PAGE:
Slots companies lobbying heavily within Maryland

TravelTourism and LeisureCasino and Gambling IndustryPoliticsCompanies and CorporationsLifestyle and LeisureLotteries

The prospect of thousands of slot machines at Maryland racetracks and elsewhere in the state has attracted intense attention from manufacturers, which are pouring money into lobbying efforts in hopes of expanding their market.

A gold rush by companies that make and support slot machines is going on in Pennsylvania, where the state has authorized more than 61,000 statewide.

Maryland is considering plans to allow about one-fourth as many, but International Game Technology of Reno, Nev., the nation's leading slots manufacturer, has donated $8,000 to Republican Gov. Robert L. Ehrlich Jr., and pumped $100,000 into a national campaign fund associated with Senate President Thomas V. Mike Miller, a Democrat, since 2002. Last year, the company spent $57,000 on lobbying in Maryland.

GTech, the Providence, R.I., company that runs the software supporting video lottery terminals at New York racetracks, spent nearly $32,000 on lobbying in Maryland last year, and other companies are following every twist and turn in the state's slots debate.

"We've been watching it for a very, very long time," said Lisa Litteri, a spokeswoman for Scientific Games, a New York slots and lottery support software company.

Scott Milne, IGT's government affairs director, said the company has employed Annapolis lobbyist Alan Rifkin - one of the top slots lobbyists in the state - for at least 15 years. Slot machine companies are heavily focused on increasing their business by expanding into new markets, so IGT has watched the situation in Maryland very closely, he said.

"It is important to open new markets," Milne said. "New market opportunities, in the U.S. anyway, are what all the manufacturers are looking at."

GTech won a contract last week to provide support software and services for the slot machine program being developed in Pennsylvania. The company's main business is running lotteries, but much of the company's growth is tied to finding new markets for its slot machine support software, said spokesman Bob Vincent.

"There are only so many new lotteries," he said.

James Browning, executive director of Common Cause/Maryland, said slots manufacturers and other gambling interests are clearly trying to buy influence in Annapolis.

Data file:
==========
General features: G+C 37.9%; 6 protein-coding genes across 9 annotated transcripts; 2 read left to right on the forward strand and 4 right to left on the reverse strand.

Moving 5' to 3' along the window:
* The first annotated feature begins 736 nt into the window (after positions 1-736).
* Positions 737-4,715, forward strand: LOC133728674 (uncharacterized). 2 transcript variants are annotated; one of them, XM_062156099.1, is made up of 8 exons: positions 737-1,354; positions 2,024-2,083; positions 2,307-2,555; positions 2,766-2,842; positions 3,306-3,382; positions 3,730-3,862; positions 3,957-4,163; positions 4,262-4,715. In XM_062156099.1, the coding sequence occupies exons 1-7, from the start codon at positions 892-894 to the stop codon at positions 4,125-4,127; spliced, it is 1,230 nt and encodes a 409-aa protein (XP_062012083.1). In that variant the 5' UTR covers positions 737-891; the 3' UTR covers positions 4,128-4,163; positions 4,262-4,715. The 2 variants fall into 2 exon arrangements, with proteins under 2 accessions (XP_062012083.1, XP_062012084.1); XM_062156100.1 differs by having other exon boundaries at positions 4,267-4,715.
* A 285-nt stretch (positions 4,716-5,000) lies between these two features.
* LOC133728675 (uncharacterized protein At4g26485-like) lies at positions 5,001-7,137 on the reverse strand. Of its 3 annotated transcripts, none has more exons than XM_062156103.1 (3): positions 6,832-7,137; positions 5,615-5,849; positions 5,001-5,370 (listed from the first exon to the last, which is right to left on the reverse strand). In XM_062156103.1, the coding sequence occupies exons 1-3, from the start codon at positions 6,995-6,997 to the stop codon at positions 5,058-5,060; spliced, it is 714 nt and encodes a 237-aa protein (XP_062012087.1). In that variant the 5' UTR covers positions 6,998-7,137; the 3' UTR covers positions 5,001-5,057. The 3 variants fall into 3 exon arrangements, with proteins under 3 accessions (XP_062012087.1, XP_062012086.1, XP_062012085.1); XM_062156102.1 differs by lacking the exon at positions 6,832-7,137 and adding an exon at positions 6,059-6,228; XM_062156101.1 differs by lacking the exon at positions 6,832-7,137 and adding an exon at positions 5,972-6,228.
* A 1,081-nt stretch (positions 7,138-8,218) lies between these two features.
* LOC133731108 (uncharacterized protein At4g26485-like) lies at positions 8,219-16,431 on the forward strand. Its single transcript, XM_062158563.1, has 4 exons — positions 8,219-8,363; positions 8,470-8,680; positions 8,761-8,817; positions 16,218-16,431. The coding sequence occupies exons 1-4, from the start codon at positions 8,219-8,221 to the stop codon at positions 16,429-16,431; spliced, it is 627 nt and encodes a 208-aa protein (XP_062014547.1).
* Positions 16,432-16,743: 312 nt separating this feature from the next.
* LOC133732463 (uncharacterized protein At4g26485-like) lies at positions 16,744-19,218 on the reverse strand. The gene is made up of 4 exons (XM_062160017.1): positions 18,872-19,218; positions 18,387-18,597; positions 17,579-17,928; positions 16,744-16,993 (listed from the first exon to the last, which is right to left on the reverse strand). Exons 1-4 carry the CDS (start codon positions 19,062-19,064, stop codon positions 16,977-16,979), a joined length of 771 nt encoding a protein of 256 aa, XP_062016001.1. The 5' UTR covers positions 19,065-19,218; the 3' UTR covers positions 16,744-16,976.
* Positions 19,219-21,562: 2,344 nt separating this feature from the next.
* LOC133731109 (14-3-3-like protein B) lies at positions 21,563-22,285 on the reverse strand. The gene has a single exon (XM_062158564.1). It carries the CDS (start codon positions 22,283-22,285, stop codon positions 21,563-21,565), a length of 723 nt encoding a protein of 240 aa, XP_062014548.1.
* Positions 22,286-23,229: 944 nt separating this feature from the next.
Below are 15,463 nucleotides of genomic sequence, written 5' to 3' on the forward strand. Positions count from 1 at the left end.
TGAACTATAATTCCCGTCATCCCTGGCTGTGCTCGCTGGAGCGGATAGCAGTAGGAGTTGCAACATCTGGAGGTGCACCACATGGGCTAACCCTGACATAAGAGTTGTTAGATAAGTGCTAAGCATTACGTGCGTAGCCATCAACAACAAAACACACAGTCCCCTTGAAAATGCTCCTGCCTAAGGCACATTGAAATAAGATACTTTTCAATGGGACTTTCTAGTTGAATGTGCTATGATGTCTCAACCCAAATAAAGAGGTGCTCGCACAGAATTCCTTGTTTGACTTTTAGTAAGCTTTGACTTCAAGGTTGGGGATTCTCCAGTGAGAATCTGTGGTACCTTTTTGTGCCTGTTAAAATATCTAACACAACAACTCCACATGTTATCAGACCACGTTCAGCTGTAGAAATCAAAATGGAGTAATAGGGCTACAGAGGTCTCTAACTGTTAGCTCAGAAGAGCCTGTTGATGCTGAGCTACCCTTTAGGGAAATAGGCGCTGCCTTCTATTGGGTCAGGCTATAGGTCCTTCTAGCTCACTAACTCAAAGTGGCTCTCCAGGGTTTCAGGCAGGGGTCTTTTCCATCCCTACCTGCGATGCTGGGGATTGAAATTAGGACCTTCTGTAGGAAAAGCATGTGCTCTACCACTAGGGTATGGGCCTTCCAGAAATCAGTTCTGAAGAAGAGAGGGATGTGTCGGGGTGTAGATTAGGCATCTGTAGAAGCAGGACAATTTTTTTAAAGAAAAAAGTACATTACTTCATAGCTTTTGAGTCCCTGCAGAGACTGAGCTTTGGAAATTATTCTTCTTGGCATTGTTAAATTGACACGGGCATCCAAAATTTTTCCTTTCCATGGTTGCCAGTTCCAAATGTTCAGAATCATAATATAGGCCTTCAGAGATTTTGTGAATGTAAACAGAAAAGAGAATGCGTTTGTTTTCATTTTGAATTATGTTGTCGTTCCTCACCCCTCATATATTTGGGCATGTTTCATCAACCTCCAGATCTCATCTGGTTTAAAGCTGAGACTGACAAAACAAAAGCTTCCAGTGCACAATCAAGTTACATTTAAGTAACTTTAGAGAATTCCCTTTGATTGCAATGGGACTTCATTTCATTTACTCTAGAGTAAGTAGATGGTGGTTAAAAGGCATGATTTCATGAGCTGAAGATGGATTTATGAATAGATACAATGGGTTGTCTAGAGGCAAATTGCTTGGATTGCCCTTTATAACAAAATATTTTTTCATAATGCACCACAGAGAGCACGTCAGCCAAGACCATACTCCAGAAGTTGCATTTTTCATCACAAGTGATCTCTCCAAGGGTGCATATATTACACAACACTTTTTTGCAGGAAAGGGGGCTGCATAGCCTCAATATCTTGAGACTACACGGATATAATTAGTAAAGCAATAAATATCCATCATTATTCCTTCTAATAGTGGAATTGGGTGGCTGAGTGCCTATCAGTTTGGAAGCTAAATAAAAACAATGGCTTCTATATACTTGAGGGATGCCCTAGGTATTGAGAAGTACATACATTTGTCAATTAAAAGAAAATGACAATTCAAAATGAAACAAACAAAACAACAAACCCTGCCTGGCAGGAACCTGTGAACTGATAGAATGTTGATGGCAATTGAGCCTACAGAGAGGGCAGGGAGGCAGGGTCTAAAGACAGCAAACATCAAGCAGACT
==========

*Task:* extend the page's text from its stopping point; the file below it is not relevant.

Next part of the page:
"To make a gambling analogy, it shows that IGT is holding the best hand among slots companies right now to see who will win a contract," Browning said. "They started a conversation, they've been to fund-raisers and they're jockeying to be first in line."

Minor Carter, an anti-slots lobbyist, said he is outnumbered and outgunned by the dozens of lobbyists working for gambling interests. The industry has hired skilled advocates who are very helpful to their cause, he said.

But while slots opponents in Maryland haven't been able to keep up in spending on their cause, they have matched the gambling lobby through extensive organizing in the community, Carter said.

"We've been able to rally churches, bring people down for rallies and to speak at hearings," he said. "Our strength has been the grass roots we've been able to bring to bear."


Two legislative bills

The House of Delegates and state Senate have passed different slot machine gambling bills that would have to be reconciled and approved by Gov. Robert L. Ehrlich Jr. before slots are allowed in Maryland:

House bill: Would allow a total of 9,500 slot machines at four locations in Allegany, Anne Arundel, Frederick and Harford counties. Locations and operators to be decided through competitive bids by a commission controlled by the legislature. House Speaker Michael E. Busch has said any changes to the bill would cause it to fail in his chamber.

Senate bill: Closely follows governor's proposal, would allow total of 15,500 machines at four racetracks and three other locations statewide. Locations and operators would be decided by a commission controlled by the governor. Senate President Thomas V. Mike Miller has referred the House bill - which he calls deeply flawed - to the Budget and Taxation Committee for a hearing.

Copyright © 2014, Los Angeles Times
Related Content
TravelTourism and LeisureCasino and Gambling IndustryPoliticsCompanies and CorporationsLifestyle and LeisureLotteries
Comments
Loading